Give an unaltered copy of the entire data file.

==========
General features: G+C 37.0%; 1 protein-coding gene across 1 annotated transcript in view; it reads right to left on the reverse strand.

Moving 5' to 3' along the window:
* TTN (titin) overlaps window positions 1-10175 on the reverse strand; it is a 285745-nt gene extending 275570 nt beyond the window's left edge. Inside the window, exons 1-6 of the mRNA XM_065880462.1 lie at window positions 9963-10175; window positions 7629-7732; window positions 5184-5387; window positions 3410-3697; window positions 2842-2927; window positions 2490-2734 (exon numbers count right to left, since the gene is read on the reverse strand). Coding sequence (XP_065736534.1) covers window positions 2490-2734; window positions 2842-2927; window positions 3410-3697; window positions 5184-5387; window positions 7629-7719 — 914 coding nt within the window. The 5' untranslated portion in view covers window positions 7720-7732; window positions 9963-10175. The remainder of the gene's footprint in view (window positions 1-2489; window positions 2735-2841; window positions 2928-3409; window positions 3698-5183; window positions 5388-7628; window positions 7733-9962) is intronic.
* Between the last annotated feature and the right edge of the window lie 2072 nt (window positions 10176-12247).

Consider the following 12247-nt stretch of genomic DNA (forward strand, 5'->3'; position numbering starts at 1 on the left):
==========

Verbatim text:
General features: G+C 37.0%; 1 protein-coding gene across 1 annotated transcript in view; it reads right to left on the reverse strand.

Moving 5' to 3' along the window:
* TTN (titin) overlaps window positions 1-10175 on the reverse strand; it is a 285745-nt gene extending 275570 nt beyond the window's left edge. Inside the window, exons 1-6 of the mRNA XM_065880462.1 lie at window positions 9963-10175; window positions 7629-7732; window positions 5184-5387; window positions 3410-3697; window positions 2842-2927; window positions 2490-2734 (exon numbers count right to left, since the gene is read on the reverse strand). Coding sequence (XP_065736534.1) covers window positions 2490-2734; window positions 2842-2927; window positions 3410-3697; window positions 5184-5387; window positions 7629-7719 — 914 coding nt within the window. The 5' untranslated portion in view covers window positions 7720-7732; window positions 9963-10175. The remainder of the gene's footprint in view (window positions 1-2489; window positions 2735-2841; window positions 2928-3409; window positions 3698-5183; window positions 5388-7628; window positions 7733-9962) is intronic.
* Between the last annotated feature and the right edge of the window lie 2072 nt (window positions 10176-12247).

Consider the following 12247-nt stretch of genomic DNA (forward strand, 5'->3'; position numbering starts at 1 on the left):